The Mental Health Review Tribunal says during the Level 4 situation it will continue to receive and hear applications in accordance with its statutory duty, unless its functions are suspended. It intends to do so in a way that best helps avoid unnecessary risk to those involved in hearings and recognises the additional pressure which Tribunal hearings can place on already strained resources.
The Tribunal Convenor, James Wilding QC, says applications to the Tribunal involve the liberty of the individual. Pursuant to the Mental Health (Compulsory Assessment and Treatment) Act 1992 hearings are required to commence within 21 days, or if an adjournment is directed by the Tribunal, within 28 days, of an application being made.
Applications only where necessary
Mr Wilding says if the circumstances are not pressing, it is best to delay making an application until after the current crisis has passed or reduced, and when applications will be able to be heard without the limitations resulting from Covid-19.
"The Tribunal encourages applicants, their counsel, District Inspectors and health professionals to liaise, by means which avoid or limit direct contact, with a view to trying to address issues which might otherwise lead to an application being made.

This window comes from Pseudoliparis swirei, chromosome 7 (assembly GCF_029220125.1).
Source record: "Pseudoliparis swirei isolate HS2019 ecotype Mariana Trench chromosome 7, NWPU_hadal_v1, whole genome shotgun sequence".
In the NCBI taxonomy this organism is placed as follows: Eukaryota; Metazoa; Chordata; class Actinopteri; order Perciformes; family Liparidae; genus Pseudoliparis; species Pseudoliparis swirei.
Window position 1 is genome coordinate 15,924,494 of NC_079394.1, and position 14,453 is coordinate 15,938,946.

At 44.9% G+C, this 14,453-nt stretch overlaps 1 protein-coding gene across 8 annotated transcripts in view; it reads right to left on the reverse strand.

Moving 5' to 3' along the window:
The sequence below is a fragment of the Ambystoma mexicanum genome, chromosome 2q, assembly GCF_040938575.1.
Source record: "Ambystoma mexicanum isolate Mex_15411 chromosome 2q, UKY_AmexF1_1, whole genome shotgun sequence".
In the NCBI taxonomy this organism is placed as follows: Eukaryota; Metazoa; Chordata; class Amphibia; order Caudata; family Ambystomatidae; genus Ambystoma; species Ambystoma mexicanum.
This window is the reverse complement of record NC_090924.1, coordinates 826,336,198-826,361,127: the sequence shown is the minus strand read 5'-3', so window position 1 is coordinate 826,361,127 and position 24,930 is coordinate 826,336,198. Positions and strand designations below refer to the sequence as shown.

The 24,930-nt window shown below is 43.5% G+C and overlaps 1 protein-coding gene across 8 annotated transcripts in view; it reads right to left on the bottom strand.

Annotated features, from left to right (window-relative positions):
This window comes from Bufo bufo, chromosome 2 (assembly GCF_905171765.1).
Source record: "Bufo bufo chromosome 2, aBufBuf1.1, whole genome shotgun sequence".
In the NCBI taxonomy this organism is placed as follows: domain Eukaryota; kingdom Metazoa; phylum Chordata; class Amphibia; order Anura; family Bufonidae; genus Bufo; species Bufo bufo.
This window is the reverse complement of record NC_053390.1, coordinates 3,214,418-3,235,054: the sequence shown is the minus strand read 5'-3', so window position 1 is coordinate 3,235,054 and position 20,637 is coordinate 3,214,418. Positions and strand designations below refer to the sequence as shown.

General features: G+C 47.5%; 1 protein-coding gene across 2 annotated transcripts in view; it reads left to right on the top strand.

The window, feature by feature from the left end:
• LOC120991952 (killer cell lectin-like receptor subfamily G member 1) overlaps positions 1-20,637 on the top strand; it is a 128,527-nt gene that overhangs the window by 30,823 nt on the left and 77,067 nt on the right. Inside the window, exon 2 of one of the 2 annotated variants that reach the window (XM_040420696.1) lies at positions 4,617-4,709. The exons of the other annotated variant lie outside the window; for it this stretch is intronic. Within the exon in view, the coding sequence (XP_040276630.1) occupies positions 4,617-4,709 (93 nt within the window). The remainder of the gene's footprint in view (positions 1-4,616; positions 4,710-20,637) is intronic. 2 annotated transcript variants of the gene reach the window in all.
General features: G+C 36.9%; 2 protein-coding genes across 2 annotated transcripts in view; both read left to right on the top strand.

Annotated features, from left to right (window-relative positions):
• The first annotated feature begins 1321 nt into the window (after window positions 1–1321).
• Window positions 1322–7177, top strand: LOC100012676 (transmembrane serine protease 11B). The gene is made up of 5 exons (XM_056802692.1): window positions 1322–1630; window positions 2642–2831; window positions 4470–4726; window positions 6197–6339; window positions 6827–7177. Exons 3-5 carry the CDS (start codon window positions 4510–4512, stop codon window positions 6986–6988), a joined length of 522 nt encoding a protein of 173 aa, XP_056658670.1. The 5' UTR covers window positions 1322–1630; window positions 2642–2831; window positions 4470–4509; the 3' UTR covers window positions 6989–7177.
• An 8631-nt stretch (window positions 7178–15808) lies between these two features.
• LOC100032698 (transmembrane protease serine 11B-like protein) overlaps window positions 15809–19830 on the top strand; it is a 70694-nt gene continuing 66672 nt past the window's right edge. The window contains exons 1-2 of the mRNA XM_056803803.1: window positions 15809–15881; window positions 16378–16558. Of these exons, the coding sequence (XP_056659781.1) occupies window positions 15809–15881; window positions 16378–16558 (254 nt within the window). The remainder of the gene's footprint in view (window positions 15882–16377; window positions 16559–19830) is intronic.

"Examples of such issues include changes to medication and leave, which are often the catalyst for applications to the Tribunal, but which fall outside of its jurisdiction."
Applications to be emailed
Mr Wilding says Secretariat staff are now mainly working from their homes. This means post may not be regularly cleared. The best way to file an application is by emailing the application form to Secretariat@mhrt.co.nz.
He says pre-hearing telephone conferences will occur earlier than usual, 10 days after receipt of the application. This is to enable:
- more time for understanding and planning hearing requirements;
- an earlier opportunity for applicants and health professionals to try to resolve issues which have led to an application.
"Please can those attending be in a position to have meaningful discussion. The Secretariat will advise of the date and time of the telephone conference by email. It is unlikely to be changed. The Secretariat already faces a significant burden. This means the applicant and his or her lawyer and responsible clinician will need to make arrangements to attend the telephone conference, or to ensure a suitably informed person attends in their stead," he says.
Hearings mainly by video-conference
Hearings will mainly be by video-conference, using Zoom. Individual Tribunals have a discretion as to how they conduct hearings, and in particular the extent to which they are in person, by video-link, by telephone or a combination. There is also potential for reviews to be conducted without a formal hearing, if the Tribunal is satisfied no person wishes to be heard in respect of the review.
"Unless a Tribunal decides otherwise, hearings will occur with the Tribunal attending by videoconference, using Zoom, a system familiar to many District Health Boards and lawyers. Whether the applicant and other participants attend by Zoom individually, or meet at a facility such as a hospital to collectively attend by Zoom, will need to be addressed at the telephone conference."